Memories Stirred Up By A Visit To My Local Laundrette

LaundromatDay 4 of my self-imposed blog challenge and all continues to go well. I don’t want to congratulate myself too soon but four daily blog posts is more than I’ve done consecutively for a very long while and I confess I am enjoying it. It is also Day for me 430 on which means that if I can blog for 430 consecutive days, following that precedent, I will still be blogging in December 2014. Now there’s a goal.

Today is all about packing for my holidays. I have an old and trusted friend coming to house-sit and feed Mitsy and I am preparing the place today for her comfortable stay, which means clean sheets and towels. It didn’t take me long to work out that if I left the bed with clean sheets on it for Jane, then I would need to find a way of washing and drying the second set today otherwise I would return to the choice of two sets of dirty bed linen. Not what you want when you come back from holiday, enthusiastic about sleeping in your own bed again.

All this means there’s only one option to me. Alongside packing and putting petrol in the tank and checking the tyre pressures and leaving the cat’s bowls full up and emptying the dustbins and all the other chores I consider essential before leaving home for just seven days, I am visiting my local laundrette. First of all I thought I would take the whole lot down there to wash and dry and then I remembered I could do all these other chores at home and out and about while doing the washing and just take it all down there to be dried which should save me some time and money.

Although my local laundrette has had a recent makeover and is now somewhat newer and brighter, it is still a funny old thing, the laundrette, isn’t it? When I first lived independently in both Oxford and London in the Seventies, there was a laundrette on every street corner; now they are relatively rare. I don’t think I owned a washing machine for quite a few years and this meant a trip to do my laundry at least once a week. And you would sit in there for hours on end watching your laundry go round, worrying in advance about collecting the right coins in the right denominations for the different machines and to be able to buy washing machine powder from a dispenser.

You would get a good look at your neighbours and their undies and the amateur psychologist in me would have a field day, watching other people. I think this was part of my early training to be non-judgemental (never assume) though I wasn’t nearly as good at that in those days as I am now and I would be the first to say I still have a way to go.

Thinking through my day last night and anticipating a trip to the laundrette put me in mind of all the other things which were commonplace in my younger years but would be just as odd now, such as telephones. I listened to a very funny story on the radio recently in which the show’s correspondent was reminding us how, only a few decades ago, the telephone was a two piece wired instrument which sat in the hall. Everyone in the house shared it, and sometimes you even shared it with your neighbour, a party line that was called. Whoever answered would shout up the stairs – and up the street presumably – for the person who was required to receive the incoming telephone call.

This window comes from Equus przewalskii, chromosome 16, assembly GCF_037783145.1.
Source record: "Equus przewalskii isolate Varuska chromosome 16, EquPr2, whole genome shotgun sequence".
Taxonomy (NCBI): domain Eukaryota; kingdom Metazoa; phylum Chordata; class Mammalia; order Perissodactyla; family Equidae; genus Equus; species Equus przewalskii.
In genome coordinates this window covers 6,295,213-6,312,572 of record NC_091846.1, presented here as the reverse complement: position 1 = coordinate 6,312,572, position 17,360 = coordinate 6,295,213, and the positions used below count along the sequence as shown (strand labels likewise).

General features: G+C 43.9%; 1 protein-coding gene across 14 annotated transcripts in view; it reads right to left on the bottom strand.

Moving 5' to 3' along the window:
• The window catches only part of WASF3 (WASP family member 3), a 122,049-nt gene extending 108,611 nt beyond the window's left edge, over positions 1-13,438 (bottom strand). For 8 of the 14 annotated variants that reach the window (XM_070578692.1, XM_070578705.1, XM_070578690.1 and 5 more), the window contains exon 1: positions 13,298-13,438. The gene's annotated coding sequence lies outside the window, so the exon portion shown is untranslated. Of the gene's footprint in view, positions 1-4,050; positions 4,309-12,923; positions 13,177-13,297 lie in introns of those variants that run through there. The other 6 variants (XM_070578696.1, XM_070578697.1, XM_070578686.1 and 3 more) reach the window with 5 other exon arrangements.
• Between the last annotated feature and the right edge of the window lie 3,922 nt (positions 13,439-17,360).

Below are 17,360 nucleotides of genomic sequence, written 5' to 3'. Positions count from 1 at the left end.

You had to sit in the hall to take your call, often with everyone listening. There were little tables in the hall for the telephone, the telephone directors and a notebook in which we would record important numbers, or sometimes the phone would be wall-mounted. I remember my parents had a cream-coloured wall-mounted telephone in the kitchen and I used to sit on the washing machine for a long call to my friends. Long calls were discouraged, parents were concerned about the size of their telephone bill. And get this, in those days telephones were installed by The Post Office.

When I got my first mobile telephone in the Eighties it was the size of a house brick and just about as heavy. But I loved it, not particularly for the privacy it provided but because I love a gadget. My first computer was also enormous with four separate parts to it – a big box with the workings in it, a big screen, a separate keyboard and a wired mouse. There was no question of taking that into another room with you even, let alone on holiday as I propose to do today.

I remember too the arrival of the fax machine and it taking twenty minutes to send a fax and us all sitting round and watching it transmit! Then the day came when we got our own, always an early adopter me, and it replaced a courier, the post office and the need to driving something round to a client’s office. And then inevitably the day came when I felt I could do without a fax machine altogether as email took over; the fax machine had a relatively short lifespan.

I remember when photocopies were wet and had to be hung up to dry out how we used a telex machine too, to send messages overseas. This involved the painstaking creation of a tickertape with the message encoded in a series of dots, positively antiquated and quite difficult to believe even to me who saw it and learned to work one.

All of this seems laughable. What’s your favourite memory of an outmoded gadget or way of life that is no more?

Your Biz Your Way

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